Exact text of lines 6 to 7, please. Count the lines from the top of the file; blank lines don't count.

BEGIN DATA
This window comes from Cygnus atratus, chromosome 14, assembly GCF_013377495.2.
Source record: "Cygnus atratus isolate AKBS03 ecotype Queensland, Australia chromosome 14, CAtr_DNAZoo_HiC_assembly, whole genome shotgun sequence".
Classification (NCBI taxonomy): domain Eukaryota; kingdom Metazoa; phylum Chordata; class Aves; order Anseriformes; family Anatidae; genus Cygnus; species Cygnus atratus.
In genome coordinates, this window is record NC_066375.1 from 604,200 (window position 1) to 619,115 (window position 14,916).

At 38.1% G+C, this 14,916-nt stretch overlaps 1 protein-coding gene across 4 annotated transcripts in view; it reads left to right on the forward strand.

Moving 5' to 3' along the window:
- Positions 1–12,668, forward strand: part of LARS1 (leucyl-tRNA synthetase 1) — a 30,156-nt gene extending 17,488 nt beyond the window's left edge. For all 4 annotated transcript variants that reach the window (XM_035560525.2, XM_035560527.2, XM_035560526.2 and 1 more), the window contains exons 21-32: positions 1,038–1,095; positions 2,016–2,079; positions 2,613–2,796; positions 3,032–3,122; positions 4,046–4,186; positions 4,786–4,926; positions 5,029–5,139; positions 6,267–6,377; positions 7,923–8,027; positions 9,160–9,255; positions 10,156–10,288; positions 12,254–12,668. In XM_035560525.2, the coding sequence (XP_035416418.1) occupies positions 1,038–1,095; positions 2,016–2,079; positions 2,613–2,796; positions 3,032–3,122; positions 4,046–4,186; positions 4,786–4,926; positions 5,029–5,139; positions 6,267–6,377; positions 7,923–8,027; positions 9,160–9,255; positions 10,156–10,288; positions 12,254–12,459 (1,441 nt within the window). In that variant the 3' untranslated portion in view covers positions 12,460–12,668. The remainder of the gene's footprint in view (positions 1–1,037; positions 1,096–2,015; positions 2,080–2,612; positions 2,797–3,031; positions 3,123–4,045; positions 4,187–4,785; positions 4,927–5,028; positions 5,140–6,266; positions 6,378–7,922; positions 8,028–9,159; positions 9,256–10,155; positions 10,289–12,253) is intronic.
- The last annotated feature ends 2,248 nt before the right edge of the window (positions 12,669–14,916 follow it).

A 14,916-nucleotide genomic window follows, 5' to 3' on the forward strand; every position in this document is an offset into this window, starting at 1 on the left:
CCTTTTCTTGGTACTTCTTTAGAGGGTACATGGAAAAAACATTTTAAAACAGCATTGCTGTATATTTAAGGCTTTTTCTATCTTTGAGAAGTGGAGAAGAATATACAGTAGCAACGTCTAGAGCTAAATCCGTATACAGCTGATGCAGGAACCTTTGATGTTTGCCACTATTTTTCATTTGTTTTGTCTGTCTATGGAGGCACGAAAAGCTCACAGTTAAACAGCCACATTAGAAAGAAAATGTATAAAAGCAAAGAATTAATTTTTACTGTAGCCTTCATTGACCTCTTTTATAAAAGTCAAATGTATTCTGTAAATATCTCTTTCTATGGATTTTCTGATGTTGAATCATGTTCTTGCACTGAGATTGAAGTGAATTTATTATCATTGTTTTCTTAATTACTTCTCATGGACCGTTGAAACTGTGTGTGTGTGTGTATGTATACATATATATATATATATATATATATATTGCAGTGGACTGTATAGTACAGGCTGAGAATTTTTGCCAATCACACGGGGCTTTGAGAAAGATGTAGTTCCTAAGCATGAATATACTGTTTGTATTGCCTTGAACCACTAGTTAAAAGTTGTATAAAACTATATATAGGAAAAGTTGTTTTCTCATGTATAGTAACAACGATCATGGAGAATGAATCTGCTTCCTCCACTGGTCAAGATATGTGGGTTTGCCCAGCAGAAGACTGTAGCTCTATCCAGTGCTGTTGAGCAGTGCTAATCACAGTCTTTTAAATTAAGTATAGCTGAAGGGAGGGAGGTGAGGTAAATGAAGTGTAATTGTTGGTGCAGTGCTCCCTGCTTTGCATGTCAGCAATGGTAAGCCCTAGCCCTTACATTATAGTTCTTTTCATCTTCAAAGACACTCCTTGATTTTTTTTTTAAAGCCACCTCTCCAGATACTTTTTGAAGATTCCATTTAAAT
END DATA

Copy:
Moving 5' to 3' along the window:
- Positions 1–12,668, forward strand: part of LARS1 (leucyl-tRNA synthetase 1) — a 30,156-nt gene extending 17,488 nt beyond the window's left edge. For all 4 annotated transcript variants that reach the window (XM_035560525.2, XM_035560527.2, XM_035560526.2 and 1 more), the window contains exons 21-32: positions 1,038–1,095; positions 2,016–2,079; positions 2,613–2,796; positions 3,032–3,122; positions 4,046–4,186; positions 4,786–4,926; positions 5,029–5,139; positions 6,267–6,377; positions 7,923–8,027; positions 9,160–9,255; positions 10,156–10,288; positions 12,254–12,668. In XM_035560525.2, the coding sequence (XP_035416418.1) occupies positions 1,038–1,095; positions 2,016–2,079; positions 2,613–2,796; positions 3,032–3,122; positions 4,046–4,186; positions 4,786–4,926; positions 5,029–5,139; positions 6,267–6,377; positions 7,923–8,027; positions 9,160–9,255; positions 10,156–10,288; positions 12,254–12,459 (1,441 nt within the window). In that variant the 3' untranslated portion in view covers positions 12,460–12,668. The remainder of the gene's footprint in view (positions 1–1,037; positions 1,096–2,015; positions 2,080–2,612; positions 2,797–3,031; positions 3,123–4,045; positions 4,187–4,785; positions 4,927–5,028; positions 5,140–6,266; positions 6,378–7,922; positions 8,028–9,159; positions 9,256–10,155; positions 10,289–12,253) is intronic.